display math

where Ca is the atmospheric CO2 concentration. Here, the leaf boundary layer and mesophyll resistances were neglected when compared to the stomatal resistance (=gs−1). The realized rate of photosynthesis is determined by the balance between the supply and demand functions (i.e., equations (1) and (2)). However, the two equations are not mathematically closed since gs must be a priori known to solve for A and Ci, necessitating one additional equation. It is this ‘closure’ approximation and how it varies between ambient and elevated air temperature that is most uncertain and frames the compass of this work.

2.4. Stomatal Conductance Models and Their Parameterization

[10] By estimating gs from the various models, their effects on A can be compared and these differences can be projected into seasonal carbon uptake to judge model performance. This approach was used to evaluate differences in predicted photosynthesis and seasonal carbon gain for six gs (i.e., ‘closure’) models, presented in order of decreasing generality. For each model, the same measured photosynthetic parameters for equation (1) and respiration values for each treatment (Table 1) were used; thus, differences in carbon fixation between models are entirely due to differences in the closure model equation needed for predicting gs, A and Ci.

[11] The first model (Constant gs) held a constant gs, set for 0.14 and 0.05 mol m−2 s−1 for AT and HT spruce, respectively. By setting gs to a constant value, equations (1) and (2) can now be solved for A and Ci. These two gsvalues were determined from leaf gas-exchange, using the measured meangs for each group at leaf growth temperature, saturating light and ambient CO2 concentrations (Table 2). The intent of ‘fixing’ these values of gsto the long-term averages was simply to assess how important the precise diurnal variations ofgsare to the carbon balance of the seedlings beyond long-term mean daytime values. Upon settinggs to a constant, A and Ci are given by:

display math

Note that a1, a2, and Γ* do vary with temperature, that a1 varies between AT and ET seedlings (Vcmax in Table 1) and that a1 varies with light for low light levels. These variations were retained in equation (3).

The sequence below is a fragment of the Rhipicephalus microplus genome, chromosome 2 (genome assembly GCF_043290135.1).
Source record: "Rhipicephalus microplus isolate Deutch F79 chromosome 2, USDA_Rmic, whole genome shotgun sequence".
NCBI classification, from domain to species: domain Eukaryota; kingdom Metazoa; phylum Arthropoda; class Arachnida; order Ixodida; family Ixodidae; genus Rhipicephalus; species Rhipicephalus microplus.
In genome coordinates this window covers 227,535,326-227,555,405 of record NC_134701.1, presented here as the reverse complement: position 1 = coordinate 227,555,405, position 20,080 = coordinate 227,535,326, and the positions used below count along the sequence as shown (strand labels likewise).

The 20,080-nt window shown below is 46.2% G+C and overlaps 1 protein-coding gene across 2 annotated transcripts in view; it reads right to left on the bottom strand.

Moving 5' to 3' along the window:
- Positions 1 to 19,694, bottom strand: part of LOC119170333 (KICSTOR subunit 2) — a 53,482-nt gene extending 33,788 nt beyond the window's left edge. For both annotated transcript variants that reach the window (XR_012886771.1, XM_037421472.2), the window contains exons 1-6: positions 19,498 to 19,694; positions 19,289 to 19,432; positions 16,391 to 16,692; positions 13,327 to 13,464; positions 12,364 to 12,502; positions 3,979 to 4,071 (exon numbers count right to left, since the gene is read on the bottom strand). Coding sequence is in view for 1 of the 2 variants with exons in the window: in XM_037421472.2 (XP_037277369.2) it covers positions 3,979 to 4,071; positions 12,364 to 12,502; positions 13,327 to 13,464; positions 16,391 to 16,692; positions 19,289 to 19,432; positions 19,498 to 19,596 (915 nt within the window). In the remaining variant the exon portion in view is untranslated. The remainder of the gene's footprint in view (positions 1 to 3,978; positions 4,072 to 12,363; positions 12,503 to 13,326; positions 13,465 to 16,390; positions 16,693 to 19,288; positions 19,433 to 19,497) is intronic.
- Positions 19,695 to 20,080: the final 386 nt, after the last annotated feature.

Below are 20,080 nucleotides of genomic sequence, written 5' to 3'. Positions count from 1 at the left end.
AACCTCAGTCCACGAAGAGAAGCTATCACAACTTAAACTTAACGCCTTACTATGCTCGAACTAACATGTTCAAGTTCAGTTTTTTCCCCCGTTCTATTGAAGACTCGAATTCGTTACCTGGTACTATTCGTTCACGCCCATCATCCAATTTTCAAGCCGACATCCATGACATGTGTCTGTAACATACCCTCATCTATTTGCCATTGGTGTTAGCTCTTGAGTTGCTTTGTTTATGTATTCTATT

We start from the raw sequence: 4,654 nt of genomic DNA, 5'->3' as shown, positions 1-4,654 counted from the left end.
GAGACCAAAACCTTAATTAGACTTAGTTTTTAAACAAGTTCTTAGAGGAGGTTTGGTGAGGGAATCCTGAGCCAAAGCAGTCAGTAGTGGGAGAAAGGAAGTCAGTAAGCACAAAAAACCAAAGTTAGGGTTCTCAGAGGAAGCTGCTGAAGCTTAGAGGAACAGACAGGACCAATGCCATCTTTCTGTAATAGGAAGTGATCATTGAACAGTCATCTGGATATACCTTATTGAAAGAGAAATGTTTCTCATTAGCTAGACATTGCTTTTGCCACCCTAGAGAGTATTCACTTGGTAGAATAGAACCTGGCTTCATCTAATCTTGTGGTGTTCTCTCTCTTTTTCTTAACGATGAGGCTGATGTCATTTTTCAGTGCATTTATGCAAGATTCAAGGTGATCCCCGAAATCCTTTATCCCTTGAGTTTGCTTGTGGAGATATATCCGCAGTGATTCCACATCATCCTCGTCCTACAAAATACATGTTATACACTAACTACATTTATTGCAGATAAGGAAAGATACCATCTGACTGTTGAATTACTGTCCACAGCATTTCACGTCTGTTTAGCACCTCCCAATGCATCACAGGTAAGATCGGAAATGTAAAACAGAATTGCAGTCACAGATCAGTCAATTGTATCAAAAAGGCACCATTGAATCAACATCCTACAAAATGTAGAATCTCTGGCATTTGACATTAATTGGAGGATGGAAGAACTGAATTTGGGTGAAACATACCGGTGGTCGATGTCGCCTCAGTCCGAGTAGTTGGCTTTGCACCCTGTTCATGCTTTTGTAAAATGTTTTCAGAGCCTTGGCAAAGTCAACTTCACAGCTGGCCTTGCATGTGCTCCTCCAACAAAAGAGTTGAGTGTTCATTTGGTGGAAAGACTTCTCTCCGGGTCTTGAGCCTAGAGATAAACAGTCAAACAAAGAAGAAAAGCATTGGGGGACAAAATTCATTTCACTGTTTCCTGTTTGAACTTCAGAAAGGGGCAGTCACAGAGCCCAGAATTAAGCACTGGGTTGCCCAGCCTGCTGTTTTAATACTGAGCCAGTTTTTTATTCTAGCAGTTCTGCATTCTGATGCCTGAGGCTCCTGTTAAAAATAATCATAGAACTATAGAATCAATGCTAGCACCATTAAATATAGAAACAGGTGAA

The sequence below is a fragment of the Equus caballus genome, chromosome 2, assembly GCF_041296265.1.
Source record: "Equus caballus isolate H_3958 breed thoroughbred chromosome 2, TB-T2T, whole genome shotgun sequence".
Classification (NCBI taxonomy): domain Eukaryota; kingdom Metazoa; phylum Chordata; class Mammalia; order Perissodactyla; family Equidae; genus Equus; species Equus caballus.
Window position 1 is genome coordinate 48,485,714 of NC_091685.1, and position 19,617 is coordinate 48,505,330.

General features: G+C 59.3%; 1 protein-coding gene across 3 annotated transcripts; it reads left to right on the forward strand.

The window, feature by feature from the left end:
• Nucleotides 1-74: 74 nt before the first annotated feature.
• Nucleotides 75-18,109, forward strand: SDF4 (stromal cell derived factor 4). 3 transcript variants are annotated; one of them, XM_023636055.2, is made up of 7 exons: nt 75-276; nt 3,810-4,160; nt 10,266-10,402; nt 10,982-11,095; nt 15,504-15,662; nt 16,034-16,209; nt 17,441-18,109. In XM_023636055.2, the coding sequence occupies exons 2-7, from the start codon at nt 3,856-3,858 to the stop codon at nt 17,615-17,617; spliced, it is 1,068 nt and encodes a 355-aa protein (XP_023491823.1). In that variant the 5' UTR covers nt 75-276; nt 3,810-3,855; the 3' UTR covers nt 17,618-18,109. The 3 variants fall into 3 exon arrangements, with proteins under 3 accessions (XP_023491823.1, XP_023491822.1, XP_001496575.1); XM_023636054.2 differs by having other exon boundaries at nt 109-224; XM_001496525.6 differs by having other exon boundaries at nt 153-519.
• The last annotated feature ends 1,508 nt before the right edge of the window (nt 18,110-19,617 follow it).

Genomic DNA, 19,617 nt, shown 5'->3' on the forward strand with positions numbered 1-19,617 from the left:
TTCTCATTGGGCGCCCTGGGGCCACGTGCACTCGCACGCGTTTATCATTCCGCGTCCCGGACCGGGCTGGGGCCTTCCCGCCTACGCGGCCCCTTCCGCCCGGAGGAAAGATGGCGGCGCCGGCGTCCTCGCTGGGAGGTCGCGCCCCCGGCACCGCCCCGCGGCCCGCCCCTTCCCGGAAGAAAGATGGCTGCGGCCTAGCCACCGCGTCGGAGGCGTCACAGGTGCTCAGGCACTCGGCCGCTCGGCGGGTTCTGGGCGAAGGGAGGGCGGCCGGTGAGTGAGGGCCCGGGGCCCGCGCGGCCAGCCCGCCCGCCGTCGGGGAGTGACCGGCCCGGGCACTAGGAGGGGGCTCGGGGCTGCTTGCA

Table 2. Comparison of Parameters and Parameter Values Used for Each gs Modela
Parameter (units)ATHT
  • a

    All data used to derive parameter values are from Way and Sage [2008a, 2008b], except for λ, which is derived from equation (9). AT, ambient temperature treatment; HT, high temperature treatment.

Constant gs
gs (mol m−2 s−1)0.140.050
Constant Ci/Ca
b1 (mol m−2 s−1)0.09740.0336
b2 (mol m−2 s−1)0.05650.0106
b3 (mol m−2 s−1)0.15320.2175
Linear Optimization
go (mol m−2 s−1)0.0610.038
λ (μmol mol−1)Ca(1-s)2Ca(1-s)2

[12] The second gs model (Constant Ci/Ca = s [Norman, 1982]) maintained a constant long-term ratio of intercellular CO2 to atmospheric CO2 concentrations of 0.7 (=s), regardless of changes in atmospheric evaporative demand. This value of swas determined from leaf-gas exchange measurements and was set to the mean daytime value measured for both AT and HT seedlings under the same environmental conditions as the Constantgs model (Table 2). By setting s to a constant, equations (1) and (2) can now be solved to:

display math

It should be noted that this model maintains a saturating increase of A with Ca and preserves the linear relationship between gs and A/(Ca − Γ*) in the models described next.

[13] The third model was the Ball-Berry model [Ball et al., 1987] where stomata respond to relative humidity (RH) such that:

display math

while the fourth model was the Leuning model [Leuning, 1995], where stomata respond to D (instead of RH):

display math